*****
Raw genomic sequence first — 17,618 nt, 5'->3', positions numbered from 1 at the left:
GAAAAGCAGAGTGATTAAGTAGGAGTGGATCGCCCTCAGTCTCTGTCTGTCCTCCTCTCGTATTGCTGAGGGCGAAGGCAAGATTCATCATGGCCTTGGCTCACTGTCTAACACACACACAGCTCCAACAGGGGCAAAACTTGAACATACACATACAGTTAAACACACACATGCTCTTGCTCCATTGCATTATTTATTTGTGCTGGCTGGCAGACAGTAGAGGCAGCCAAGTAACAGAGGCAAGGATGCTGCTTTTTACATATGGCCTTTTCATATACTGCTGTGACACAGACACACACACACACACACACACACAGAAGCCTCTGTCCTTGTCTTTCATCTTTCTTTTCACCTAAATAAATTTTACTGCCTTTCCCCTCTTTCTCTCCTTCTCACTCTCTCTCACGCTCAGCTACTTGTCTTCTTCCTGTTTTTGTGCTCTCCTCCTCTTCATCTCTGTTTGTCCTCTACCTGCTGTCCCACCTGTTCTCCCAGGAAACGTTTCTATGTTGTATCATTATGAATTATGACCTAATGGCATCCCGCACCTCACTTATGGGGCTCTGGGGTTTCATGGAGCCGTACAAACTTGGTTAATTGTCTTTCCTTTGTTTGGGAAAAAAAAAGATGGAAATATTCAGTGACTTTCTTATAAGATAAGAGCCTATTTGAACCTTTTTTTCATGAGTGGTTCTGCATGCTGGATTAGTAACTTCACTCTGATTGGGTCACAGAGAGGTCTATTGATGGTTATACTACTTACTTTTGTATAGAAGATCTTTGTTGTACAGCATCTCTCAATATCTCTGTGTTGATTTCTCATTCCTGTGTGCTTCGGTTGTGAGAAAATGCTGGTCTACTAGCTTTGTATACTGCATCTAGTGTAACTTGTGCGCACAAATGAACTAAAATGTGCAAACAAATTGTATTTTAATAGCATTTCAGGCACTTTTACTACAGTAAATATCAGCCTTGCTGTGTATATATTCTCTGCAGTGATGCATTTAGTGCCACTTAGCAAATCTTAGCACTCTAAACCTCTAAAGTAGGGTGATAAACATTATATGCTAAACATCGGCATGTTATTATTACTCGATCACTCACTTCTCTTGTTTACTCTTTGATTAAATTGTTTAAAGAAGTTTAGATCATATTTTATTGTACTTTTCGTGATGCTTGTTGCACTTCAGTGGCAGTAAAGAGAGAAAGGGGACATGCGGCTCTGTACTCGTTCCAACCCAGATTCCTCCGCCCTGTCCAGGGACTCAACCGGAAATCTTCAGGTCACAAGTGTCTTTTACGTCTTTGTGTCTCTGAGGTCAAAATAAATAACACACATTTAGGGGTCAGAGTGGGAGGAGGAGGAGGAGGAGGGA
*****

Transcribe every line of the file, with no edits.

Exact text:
Raw genomic sequence first — 17,618 nt, 5'->3', positions numbered from 1 at the left:
GAAAAGCAGAGTGATTAAGTAGGAGTGGATCGCCCTCAGTCTCTGTCTGTCCTCCTCTCGTATTGCTGAGGGCGAAGGCAAGATTCATCATGGCCTTGGCTCACTGTCTAACACACACACAGCTCCAACAGGGGCAAAACTTGAACATACACATACAGTTAAACACACACATGCTCTTGCTCCATTGCATTATTTATTTGTGCTGGCTGGCAGACAGTAGAGGCAGCCAAGTAACAGAGGCAAGGATGCTGCTTTTTACATATGGCCTTTTCATATACTGCTGTGACACAGACACACACACACACACACACACACAGAAGCCTCTGTCCTTGTCTTTCATCTTTCTTTTCACCTAAATAAATTTTACTGCCTTTCCCCTCTTTCTCTCCTTCTCACTCTCTCTCACGCTCAGCTACTTGTCTTCTTCCTGTTTTTGTGCTCTCCTCCTCTTCATCTCTGTTTGTCCTCTACCTGCTGTCCCACCTGTTCTCCCAGGAAACGTTTCTATGTTGTATCATTATGAATTATGACCTAATGGCATCCCGCACCTCACTTATGGGGCTCTGGGGTTTCATGGAGCCGTACAAACTTGGTTAATTGTCTTTCCTTTGTTTGGGAAAAAAAAAGATGGAAATATTCAGTGACTTTCTTATAAGATAAGAGCCTATTTGAACCTTTTTTTCATGAGTGGTTCTGCATGCTGGATTAGTAACTTCACTCTGATTGGGTCACAGAGAGGTCTATTGATGGTTATACTACTTACTTTTGTATAGAAGATCTTTGTTGTACAGCATCTCTCAATATCTCTGTGTTGATTTCTCATTCCTGTGTGCTTCGGTTGTGAGAAAATGCTGGTCTACTAGCTTTGTATACTGCATCTAGTGTAACTTGTGCGCACAAATGAACTAAAATGTGCAAACAAATTGTATTTTAATAGCATTTCAGGCACTTTTACTACAGTAAATATCAGCCTTGCTGTGTATATATTCTCTGCAGTGATGCATTTAGTGCCACTTAGCAAATCTTAGCACTCTAAACCTCTAAAGTAGGGTGATAAACATTATATGCTAAACATCGGCATGTTATTATTACTCGATCACTCACTTCTCTTGTTTACTCTTTGATTAAATTGTTTAAAGAAGTTTAGATCATATTTTATTGTACTTTTCGTGATGCTTGTTGCACTTCAGTGGCAGTAAAGAGAGAAAGGGGACATGCGGCTCTGTACTCGTTCCAACCCAGATTCCTCCGCCCTGTCCAGGGACTCAACCGGAAATCTTCAGGTCACAAGTGTCTTTTACGTCTTTGTGTCTCTGAGGTCAAAATAAATAACACACATTTAGGGGTCAGAGTGGGAGGAGGAGGAGGAGGAGGGA